Trans-Atlantic Film as History

Discipline: Media Studies
Instructor: Dornan
Credits: 3
Day: A
Start: 1550
End: 1710
Field Work: Day 1 - Wednesday, 15 October | Italy Download Syllabus

Cinema strives to bear witness to the plurality and variety of human experience. Film selections for this course represent significant moments–sometimes violent, often intense–in the history and/or social issues of the countries we are visiting. Some films refer to trends or movements in those histories and many films are representative of historic moments in cinema. Most are award-winning dramas directed by in-country directors. Some are documentaries that open up discussion about countries in our itinerary. We will discuss these films and the ability of these “all-consuming images” to represent social issues as well as historic turning points. Writing assignments include a 2-3 page analysis of 14 films, two quizzes, and a longer comparative essay based largely on film theory at the end of the course. Students are responsible for viewing films through the ship’s system screened over a 24-hour period outside of class time.

Field Work

Country: Italy
Day: 1 - Wednesday, 15 October

Students will study how propaganda films are made to shape public opinion against a military campaign for WWII.  They will also view Roma, Fellini's film that shows his dread of Mussolini's rise to power.  These activities are in preparation for the field lab where we'll visit Fellini's favorite film studio, designed by Mussolini.  They will have the chance to visit Mussolini's home, also called the Casino Nobile: for 18 years, this was the family home of il Duce, his wife and their 5 children at the nominal rent of 1 lira/year. They will also go to the complex of buildings designed by Mussolini as a step toward recovering the grandeur of ancient Rome. Academic Objectives:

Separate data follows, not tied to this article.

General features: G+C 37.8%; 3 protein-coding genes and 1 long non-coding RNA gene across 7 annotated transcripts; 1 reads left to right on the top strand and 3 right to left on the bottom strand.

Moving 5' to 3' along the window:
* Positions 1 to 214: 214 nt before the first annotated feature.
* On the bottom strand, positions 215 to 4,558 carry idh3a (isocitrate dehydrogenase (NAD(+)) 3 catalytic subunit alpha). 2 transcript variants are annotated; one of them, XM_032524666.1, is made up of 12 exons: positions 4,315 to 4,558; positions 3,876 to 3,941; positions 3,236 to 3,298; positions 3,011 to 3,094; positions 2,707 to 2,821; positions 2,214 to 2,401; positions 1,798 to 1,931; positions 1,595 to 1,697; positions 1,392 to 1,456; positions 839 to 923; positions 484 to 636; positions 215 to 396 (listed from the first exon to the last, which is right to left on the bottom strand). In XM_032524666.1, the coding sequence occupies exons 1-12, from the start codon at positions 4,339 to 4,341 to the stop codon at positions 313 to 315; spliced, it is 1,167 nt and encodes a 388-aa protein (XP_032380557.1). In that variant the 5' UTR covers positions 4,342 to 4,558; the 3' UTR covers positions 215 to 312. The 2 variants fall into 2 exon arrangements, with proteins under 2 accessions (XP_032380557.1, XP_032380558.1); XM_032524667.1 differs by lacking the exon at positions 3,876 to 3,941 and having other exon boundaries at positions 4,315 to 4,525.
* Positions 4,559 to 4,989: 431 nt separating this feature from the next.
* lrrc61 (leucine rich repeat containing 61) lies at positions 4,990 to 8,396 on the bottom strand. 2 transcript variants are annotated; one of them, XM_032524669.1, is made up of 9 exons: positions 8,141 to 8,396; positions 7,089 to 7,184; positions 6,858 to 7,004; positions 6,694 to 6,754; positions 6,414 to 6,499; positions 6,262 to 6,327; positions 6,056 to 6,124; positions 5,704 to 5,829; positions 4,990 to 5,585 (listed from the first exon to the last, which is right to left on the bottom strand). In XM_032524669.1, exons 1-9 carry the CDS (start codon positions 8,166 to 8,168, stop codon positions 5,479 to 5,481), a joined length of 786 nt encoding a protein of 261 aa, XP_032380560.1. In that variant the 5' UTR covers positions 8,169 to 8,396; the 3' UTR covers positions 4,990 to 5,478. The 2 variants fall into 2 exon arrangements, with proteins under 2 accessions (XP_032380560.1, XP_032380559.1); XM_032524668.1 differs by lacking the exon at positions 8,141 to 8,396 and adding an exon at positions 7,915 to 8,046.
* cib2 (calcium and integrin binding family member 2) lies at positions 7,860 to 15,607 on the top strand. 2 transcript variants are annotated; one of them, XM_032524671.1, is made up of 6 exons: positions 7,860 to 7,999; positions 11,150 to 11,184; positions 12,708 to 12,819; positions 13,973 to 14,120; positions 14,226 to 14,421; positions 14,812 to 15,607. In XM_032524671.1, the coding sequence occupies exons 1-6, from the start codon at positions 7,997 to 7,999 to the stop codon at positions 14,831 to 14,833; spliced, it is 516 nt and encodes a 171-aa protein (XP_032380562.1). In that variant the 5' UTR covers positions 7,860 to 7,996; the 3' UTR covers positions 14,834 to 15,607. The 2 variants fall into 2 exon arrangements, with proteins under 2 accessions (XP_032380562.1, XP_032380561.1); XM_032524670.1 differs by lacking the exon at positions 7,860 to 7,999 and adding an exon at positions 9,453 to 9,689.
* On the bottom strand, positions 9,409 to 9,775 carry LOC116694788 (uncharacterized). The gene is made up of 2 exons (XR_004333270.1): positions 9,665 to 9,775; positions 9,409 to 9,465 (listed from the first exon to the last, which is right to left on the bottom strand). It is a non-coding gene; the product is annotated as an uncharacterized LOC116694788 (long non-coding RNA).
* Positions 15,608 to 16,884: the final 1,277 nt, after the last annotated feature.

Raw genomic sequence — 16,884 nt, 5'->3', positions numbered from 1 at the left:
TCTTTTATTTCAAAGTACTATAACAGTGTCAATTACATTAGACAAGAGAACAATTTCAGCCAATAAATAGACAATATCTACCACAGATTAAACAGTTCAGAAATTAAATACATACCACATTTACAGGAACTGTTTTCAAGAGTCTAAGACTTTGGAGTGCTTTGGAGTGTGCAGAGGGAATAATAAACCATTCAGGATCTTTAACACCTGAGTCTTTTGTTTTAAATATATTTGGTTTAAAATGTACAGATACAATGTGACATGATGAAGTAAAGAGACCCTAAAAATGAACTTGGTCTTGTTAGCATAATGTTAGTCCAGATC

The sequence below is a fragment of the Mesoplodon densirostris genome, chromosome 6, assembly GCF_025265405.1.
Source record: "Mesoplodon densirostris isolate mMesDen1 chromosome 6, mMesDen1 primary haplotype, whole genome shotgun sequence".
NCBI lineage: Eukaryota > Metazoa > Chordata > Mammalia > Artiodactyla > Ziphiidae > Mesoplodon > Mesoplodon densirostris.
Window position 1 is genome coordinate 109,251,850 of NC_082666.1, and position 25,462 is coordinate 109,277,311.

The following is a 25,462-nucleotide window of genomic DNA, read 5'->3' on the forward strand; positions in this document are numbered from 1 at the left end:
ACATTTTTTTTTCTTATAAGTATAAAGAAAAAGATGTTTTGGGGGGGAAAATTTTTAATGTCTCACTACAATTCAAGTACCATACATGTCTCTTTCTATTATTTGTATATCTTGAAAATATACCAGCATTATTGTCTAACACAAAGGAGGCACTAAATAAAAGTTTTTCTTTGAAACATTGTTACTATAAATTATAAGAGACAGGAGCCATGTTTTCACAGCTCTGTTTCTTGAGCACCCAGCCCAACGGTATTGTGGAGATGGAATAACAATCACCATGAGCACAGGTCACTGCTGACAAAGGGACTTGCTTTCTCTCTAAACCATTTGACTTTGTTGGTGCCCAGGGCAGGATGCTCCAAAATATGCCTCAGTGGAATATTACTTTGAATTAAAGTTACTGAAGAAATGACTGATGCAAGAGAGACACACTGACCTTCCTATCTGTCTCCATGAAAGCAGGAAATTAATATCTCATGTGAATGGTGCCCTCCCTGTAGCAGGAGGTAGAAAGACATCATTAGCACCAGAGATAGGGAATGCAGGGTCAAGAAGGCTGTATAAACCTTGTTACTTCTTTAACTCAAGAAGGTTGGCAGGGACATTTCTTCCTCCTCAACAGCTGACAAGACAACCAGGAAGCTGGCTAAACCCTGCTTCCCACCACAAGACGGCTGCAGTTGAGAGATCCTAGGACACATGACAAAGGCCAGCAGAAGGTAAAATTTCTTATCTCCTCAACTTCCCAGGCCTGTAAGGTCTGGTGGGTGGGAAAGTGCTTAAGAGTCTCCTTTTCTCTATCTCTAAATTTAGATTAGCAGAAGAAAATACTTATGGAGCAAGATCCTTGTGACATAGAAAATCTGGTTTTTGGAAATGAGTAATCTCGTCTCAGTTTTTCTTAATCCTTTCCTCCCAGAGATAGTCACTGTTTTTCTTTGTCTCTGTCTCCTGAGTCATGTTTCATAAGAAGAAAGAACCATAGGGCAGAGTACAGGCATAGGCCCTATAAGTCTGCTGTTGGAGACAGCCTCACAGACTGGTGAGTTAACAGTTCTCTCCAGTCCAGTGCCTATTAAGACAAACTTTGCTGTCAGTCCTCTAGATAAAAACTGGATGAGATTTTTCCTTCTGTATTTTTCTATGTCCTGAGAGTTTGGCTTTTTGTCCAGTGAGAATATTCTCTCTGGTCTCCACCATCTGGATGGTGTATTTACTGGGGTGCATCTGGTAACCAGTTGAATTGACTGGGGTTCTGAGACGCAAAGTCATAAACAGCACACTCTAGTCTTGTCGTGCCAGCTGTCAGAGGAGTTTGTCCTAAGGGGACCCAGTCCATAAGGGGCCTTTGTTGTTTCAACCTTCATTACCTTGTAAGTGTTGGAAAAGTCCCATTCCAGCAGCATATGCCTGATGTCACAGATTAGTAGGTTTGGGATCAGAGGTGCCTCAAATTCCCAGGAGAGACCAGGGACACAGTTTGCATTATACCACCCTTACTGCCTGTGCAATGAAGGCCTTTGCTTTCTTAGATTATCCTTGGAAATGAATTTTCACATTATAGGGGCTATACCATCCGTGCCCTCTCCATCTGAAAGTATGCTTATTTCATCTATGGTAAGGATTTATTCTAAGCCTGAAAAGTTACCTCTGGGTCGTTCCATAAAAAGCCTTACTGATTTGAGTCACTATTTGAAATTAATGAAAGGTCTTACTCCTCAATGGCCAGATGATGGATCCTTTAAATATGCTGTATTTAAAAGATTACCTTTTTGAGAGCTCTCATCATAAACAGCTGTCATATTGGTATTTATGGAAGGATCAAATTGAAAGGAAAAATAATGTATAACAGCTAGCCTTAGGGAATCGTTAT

1.  To discover Federico Fellini's cinematic style and influence as a film director
  2.   To explore the Fascist architecture of Cinecittá, as conceived by Mussolini
  3.   To understand the studio's rise, largely because of its connections with Fellini's huge reputation
  4.   To screen Fellini's Roma and unpack how he imaged preW-WII Italy years later
  5.   Tour of EUR district, including the outside overview of the Fascist complex designed by Mussolini and the Squared Colosseum with its Mussolini layout
  6.   To analyze a propaganda film on Mussolini, Hitler, and Tojo made by Frank Capra for the U.S. State Department